The Tezos Foundation has opted to settle a class action lawsuit against the project while continuing to deny wrongdoing rather than face mounting legal bills. Tezos faced multiple lawsuits in late 2017 at the same time as a power struggle raged to control the company and the massive funds backing it up, with the foundation deciding to cut its losses and commit to settlement while still calling the claim “meritless”.
Tezos’ Power Struggle
Tezos was one of the biggest ICOs of 2017, raising $232 million, but an unseemly fight soon ensued between Tezos’ two founders – Arthur and Kathleen Breitman – and Johann Gevers, the president of the Tezos Foundation. Gevers was accused of drawing up his own contract and awarding himself a disproportionately large compensation package, to which Gevers himself responded that his character was being attacked.
Gevers finally left the board in February 2018, but not before the project’s launch had been massively delayed and its reputation dragged through the mud.
Lawsuits Pile Up
In late 2017, the company, and by extension the Breitmans, were hit with four separate lawsuits by disgruntled investors who alleged that Tezos defrauded and misled ICO participants by raising the funds in the form of non-refundable donations. This, they claim, broke US securities laws. The separate cases were packaged up into January 2018, which is the case Tezos is now seeking to settle.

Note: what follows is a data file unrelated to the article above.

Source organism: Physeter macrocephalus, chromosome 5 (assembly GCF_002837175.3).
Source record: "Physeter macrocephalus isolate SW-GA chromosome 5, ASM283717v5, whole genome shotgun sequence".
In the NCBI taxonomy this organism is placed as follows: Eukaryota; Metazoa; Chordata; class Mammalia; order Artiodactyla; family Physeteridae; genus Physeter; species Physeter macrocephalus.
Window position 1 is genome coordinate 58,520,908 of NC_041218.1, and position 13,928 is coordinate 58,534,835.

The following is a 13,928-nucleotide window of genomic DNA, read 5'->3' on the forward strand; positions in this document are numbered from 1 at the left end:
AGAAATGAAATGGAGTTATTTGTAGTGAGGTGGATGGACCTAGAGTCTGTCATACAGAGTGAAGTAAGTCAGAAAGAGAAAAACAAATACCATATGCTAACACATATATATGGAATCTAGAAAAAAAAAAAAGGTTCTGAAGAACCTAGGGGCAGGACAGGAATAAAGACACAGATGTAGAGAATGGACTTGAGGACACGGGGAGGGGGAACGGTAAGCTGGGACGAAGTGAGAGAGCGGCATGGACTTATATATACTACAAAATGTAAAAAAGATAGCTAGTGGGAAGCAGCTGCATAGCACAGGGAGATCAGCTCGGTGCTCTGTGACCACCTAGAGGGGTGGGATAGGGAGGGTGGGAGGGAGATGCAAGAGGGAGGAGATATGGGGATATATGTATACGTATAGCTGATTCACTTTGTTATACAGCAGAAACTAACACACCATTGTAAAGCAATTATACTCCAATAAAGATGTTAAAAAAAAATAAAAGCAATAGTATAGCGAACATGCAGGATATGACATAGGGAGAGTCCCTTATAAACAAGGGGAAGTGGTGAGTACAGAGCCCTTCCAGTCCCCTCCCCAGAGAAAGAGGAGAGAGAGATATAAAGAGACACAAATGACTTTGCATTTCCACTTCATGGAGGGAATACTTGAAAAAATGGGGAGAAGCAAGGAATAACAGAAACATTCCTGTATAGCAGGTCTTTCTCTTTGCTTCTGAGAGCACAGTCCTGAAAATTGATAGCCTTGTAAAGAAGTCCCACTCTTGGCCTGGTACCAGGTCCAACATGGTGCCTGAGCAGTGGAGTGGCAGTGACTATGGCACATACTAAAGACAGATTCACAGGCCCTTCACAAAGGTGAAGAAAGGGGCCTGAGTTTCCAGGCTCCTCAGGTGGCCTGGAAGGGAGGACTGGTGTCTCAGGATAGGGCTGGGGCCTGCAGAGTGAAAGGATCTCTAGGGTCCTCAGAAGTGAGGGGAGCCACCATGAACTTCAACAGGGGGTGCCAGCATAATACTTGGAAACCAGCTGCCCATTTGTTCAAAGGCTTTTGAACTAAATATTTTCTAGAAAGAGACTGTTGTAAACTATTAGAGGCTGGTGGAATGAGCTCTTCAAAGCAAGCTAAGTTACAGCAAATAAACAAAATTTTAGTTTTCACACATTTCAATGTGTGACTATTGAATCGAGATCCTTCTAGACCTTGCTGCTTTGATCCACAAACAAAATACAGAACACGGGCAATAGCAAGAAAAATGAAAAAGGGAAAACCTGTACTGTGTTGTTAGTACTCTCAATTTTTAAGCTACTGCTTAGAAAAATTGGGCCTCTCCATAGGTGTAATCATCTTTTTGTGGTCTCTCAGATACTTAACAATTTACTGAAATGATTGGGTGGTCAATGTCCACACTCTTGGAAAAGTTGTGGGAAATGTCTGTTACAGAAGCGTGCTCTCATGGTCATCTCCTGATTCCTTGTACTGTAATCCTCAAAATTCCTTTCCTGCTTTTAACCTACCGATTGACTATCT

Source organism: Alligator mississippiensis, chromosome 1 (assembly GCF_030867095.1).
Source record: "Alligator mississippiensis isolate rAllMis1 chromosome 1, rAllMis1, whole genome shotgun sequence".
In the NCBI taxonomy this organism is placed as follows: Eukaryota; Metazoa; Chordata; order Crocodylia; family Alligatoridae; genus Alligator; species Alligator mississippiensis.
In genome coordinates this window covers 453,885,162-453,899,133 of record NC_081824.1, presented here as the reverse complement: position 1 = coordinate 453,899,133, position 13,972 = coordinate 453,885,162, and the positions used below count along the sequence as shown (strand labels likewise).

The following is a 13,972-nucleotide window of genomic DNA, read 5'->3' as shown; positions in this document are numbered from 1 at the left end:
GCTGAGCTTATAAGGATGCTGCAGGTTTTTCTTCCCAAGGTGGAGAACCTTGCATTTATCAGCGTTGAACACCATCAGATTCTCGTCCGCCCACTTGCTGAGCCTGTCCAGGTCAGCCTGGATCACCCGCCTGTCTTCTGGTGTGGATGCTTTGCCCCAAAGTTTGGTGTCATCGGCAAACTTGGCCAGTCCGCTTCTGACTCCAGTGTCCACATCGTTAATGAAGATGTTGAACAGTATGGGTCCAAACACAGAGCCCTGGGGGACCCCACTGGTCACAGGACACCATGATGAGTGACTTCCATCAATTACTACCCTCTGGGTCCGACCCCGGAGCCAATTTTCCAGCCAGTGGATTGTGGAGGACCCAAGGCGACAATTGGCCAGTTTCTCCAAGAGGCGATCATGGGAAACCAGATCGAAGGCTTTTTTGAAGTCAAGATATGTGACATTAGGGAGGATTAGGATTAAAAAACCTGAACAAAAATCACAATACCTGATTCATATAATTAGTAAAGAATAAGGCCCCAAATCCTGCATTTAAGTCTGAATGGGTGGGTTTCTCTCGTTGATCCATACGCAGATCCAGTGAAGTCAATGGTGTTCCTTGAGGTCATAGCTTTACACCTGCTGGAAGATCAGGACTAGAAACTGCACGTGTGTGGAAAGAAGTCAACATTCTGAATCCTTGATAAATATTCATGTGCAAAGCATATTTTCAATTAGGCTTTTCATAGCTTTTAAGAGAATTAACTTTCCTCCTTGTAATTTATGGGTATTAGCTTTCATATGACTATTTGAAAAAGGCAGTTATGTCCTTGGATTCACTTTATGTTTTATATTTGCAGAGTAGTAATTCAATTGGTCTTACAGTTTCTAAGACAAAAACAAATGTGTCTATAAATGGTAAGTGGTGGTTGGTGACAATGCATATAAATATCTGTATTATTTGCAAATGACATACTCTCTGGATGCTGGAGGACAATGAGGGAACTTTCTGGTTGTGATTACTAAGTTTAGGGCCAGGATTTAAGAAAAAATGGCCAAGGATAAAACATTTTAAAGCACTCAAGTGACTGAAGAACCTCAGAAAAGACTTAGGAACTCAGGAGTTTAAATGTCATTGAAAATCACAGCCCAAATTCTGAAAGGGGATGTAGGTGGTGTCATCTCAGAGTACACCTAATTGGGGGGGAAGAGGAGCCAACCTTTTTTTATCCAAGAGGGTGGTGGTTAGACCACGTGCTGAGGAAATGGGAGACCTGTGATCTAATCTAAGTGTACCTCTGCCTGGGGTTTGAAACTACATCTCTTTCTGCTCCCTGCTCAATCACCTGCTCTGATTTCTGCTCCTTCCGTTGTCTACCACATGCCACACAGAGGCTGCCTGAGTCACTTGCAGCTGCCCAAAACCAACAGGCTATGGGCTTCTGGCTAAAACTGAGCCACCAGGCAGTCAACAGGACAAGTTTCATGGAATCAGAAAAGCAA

Tezos released a short statement on their decision late last week, reasoning that seeking a settlement was in the best interests of the project and the foundation:
The Foundation continues to believe the lawsuits were meritless and continues to deny any wrongdoing. However, lawsuits are expensive and time-consuming, and it was decided that the one-time financial cost of a settlement was preferable to the distractions and legal costs associated with continuing to fight in the courts.
Prior to the recent crash, Tezos had seemed to have overcome its difficulties, with its token price performing remarkably well and its platform finding several utilities, including real estate tokenization, although in February, ratings agency Weiss labelled their scaling efforts “unimpressive and lackluster”.